DRAX THE DESTROYER -- Dave Bautista, the surprising comedic weapon of the first film, returns as Drax and thankfully hasn't changed at all.  Well, he does get a romance of his own with Mantis, whom he keeps referring to as physically ugly despite having apparent feelings towards her.  But don't worry, Drax's greatest trick of laughing hard at really inappropriate moments is still there.

ROCKET -- With all these emotional humanoids, you'd think Bradley Cooper's Rocket wouldn't be affected, but nope, nope, nope, he also goes through the emotional wringer. After a great spotlight sequence where Rocket pretty much owns the Ravagers before he ends up captured, he realizes he and Yondu are pretty much Angry Jerk Bros, and is genuinely affected by Yondu's death.  

BABY GROOT -- Vin Diesel reprises the voice of Groot, although you'd never know it because after the events of the first film, Groot is now a cute little tree toddler fresh out of the flower pot.  Baby Groot is pretty much all kinds of adorbz throughout the film, and you find yourself feeling really bad for him when the Ravagers turn him into their mascot and treat him like crap.  In a fun mid-credits scene, Groot starts growing back to his normal adult size, exhibiting typical sulky teenage behavior in the process.

EGO, THE LIVING PLANET -- The always entertaining Kurt Russell is Ego, a planet-sized change from Peter's father in the comics, J'Son, the emperor of the planet Sparta.  I'm sure a lot of diehard Marvel Comics fans were concerned about Gunn making The Living Planet a human, but the explanations provided work nicely, and we do get to see the comic version when everything goes to hell in the third act.  And hey, how about those Kurt Russell de-aging special effects during the flashback scenes with Meredith?  I think we need a new Snake Plissken Escape movie, don't you?

MANTIS -- Ditching the whole Celestial Madonna thing from the comics (for now at least), Pom Klementieff is a bit of a scene-stealer as the empath Mantis.  Her social awkwardness makes for great pairing with Drax, although I wish she wasn't quite so na├»ve at times.  It's nice to see another female character join the team though, especially as a contrast to Gamora.

YONDU UDONTA -- Speaking of scene-stealing, Michael Rooker comes dangerously close to stealing the entire movie as Yondu.  Rooker's "good ol' boy" charm comes through once again as he shares some great moments with Pratt and Cooper, as well as going through his own character arc of having his command taken away by disloyal mutineers.  He also gets the best line of the movie, after Yondu rescues Peter with the help of a rocket pack and lowers him slowly to the ground, proudly proclaiming "I'm Mary Poppins, y'all!"

NEBULA -- Returning as the cyborg sourpuss Nebula, Karen Gillan gets some character development of her own with the strained relationship between her and Gamora as adoptive daughters of Thanos.  Her best moments, however, are when she becomes the sci-fi version of Burt Kwouk's Cato from the Pink Panther movies and just shows up out of nowhere to try and kill Gamora.  Their battle on Ego's planet is truly epic.

AYESHA -- Looking like a victim of James Bond villain Auric Goldfinger, Elizabeth Debicki portrays Ayesha as a high priestess and leader of the Sovereign people and spends most of the film trying to kill the Guardians because Rocket stole the Sovereign's valuable batteries. In a mid-credits scene, Ayesha creates a new artificial being in a familiar cocoon with whom she plans to destroy the Guardians, naming him Adam.  If you're a Marvel Comics fan, you should recognize "Adam" as none other Adam Warlock.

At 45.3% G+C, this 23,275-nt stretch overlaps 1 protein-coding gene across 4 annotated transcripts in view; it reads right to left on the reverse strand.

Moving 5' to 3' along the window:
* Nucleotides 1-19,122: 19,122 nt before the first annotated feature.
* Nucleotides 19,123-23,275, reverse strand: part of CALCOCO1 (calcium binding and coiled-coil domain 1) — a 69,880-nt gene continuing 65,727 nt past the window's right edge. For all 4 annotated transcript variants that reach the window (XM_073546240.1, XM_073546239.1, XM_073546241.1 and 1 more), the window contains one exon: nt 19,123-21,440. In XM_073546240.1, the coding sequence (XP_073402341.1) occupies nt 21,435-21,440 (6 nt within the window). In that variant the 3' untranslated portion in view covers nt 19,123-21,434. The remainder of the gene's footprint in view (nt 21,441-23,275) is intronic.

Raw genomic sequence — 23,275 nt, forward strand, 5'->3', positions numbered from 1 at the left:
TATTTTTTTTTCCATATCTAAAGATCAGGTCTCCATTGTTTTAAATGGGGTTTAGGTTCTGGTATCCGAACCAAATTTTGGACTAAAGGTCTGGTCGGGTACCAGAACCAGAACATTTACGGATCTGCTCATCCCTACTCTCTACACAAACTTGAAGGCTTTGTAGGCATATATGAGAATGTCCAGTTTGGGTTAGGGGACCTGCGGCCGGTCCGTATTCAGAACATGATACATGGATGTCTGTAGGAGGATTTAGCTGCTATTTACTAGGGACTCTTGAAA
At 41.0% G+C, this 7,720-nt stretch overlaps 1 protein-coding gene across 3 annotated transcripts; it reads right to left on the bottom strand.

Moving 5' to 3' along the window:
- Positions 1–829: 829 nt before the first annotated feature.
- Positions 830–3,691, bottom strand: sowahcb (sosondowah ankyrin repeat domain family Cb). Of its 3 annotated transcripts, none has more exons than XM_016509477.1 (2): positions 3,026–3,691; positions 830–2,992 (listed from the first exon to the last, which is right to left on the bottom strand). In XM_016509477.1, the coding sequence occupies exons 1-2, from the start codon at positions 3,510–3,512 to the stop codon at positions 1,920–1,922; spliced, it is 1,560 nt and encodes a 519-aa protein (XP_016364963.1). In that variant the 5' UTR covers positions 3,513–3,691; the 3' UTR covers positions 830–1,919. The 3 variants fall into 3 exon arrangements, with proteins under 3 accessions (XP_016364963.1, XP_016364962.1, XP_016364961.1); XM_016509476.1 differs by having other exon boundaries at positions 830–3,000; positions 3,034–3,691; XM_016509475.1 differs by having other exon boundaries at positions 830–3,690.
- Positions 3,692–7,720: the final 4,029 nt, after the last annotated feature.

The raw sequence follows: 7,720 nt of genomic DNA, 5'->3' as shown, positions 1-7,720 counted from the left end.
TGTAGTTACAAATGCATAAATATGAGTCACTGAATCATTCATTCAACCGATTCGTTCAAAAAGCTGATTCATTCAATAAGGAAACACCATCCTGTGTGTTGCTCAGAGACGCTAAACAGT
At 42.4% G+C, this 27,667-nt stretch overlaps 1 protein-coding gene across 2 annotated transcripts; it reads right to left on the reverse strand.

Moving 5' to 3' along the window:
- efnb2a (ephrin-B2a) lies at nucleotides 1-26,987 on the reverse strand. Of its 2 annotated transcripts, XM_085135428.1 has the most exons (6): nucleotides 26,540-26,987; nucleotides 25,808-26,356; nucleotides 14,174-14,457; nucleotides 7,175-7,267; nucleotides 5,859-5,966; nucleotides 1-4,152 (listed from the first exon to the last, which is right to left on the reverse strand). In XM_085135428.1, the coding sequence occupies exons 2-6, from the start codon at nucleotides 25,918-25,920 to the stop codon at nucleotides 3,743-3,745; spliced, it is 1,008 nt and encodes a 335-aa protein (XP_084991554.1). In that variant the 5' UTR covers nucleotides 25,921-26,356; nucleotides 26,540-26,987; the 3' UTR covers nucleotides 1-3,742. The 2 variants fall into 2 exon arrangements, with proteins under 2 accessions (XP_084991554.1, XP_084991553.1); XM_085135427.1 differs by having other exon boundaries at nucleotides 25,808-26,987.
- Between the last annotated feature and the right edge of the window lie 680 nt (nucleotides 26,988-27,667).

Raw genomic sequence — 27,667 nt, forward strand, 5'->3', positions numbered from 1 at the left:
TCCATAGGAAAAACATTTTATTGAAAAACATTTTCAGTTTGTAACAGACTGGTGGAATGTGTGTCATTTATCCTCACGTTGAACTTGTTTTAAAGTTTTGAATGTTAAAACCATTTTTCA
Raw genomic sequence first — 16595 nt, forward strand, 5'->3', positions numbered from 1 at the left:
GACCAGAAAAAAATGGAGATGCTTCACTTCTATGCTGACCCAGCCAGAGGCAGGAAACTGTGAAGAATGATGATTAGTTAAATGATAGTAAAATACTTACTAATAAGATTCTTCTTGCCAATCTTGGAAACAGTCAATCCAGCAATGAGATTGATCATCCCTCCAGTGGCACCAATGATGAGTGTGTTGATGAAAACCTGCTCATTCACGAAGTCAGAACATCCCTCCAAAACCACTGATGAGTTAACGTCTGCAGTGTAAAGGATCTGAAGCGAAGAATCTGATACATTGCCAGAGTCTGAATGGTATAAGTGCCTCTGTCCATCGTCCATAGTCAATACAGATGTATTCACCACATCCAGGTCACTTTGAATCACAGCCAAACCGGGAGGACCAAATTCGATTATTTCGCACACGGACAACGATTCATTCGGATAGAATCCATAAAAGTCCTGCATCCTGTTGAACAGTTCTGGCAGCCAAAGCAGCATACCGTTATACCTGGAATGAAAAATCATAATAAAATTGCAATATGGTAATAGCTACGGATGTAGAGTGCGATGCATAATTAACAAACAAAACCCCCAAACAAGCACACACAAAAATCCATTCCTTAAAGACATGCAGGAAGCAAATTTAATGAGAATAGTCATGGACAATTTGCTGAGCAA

STARHAWK/STAKAR OGORD CAMEOS -- Making a couple of "Hey, it's Sylvester Stallone!" cameos in the film, Sylvester Stallone's Starhawk is the guy who saved Yondu from years of slavery by the Kree.  He later appears in a mid-credits scene, where he's inspired by Yondu's sacrifice and reunites with his former team, the original Guardians of the Galaxy.

MARTINEX CAMEOS -- Michael Rosenbaum appears as the crystalline Martinex, here a member of Stakar's team of Ravagers, who visits Yondu along with his leader to remind him that he is in exile.  After Yondu sacrifices himself, Martinex is also moved to bring the rest of the original Guardians back together to honor him.

CHARLIE-27 AND ALETA CAMEOS -- Ving Rhames and Michelle Yeoh turn up in the mid-credits scene where Starhawk and Martinex reunite with Charlie-27 and Aleta in a great nod to the original Guardians of the Galaxy team from the comics.

HOWARD THE DUCK CAMEO -- Steve Gerber's creation returns with Seth Green's voice once again.  Howard is shown having a drink with his date in the Iron Lotus on Contraxia, where Yondu Udonta was exiled for breaking the Ravagers Code.  In the scene, he flirts with his date by saying "You're out of luck until you've got duck." 

OBLIGATORY STAN LEE CAMEO -- Stan "The Man" turns up in a great post-credits scene as an informant to the Watchers, discussing previous adventures that include Stan's cameos in other Marvel Cinematic Universe films. This is a great nod to the popular fan theory that Stan was actually one of the Watchers in his various cameo appearances.

All in all, Guardians of the Galaxy Vol. 2 is a worthy sequel to the original, even though it's not quite as good.  James Gunn makes another fun summer movie with the morally dubious Guardians, once again filled with lots of old-school songs you never knew you liked, snappy one-liners, and a ton of sci-fi action goodness.  But if you thought this film had a lot going on, just imagine how crazy things are going to get when the Guardians turn up next in Avengers: Infinity War to help take on Thanos...

And for those who may be wondering, here's the updated list of my Top 20 Comic Book Films:

1. Superman (1978)
2. The Dark Knight (2008)

3. The Avengers (2012)
4. Batman Begins (2005)
5. Logan (2017)
6. Captain America: Civil War (2016)
7. Man of Steel (2013)
8. Doctor Strange (2016)
9. Captain America: The Winter Soldier (2014)
10. Spider-Man 2 (2004)
11. Spider-Man (2002)

12. Iron Man (2008)
13. Guardians of the Galaxy (2014)
14. Avengers: Age of Ultron (2015)
15. Watchmen (2009)
16. Captain America: The First Avenger (2011)
17. Guardians of the Galaxy Vol. 2 (2017)
18. X-Men: Days of Future Past (2014)
19. X-Men: First Class (2011)
20. Deadpool (2016)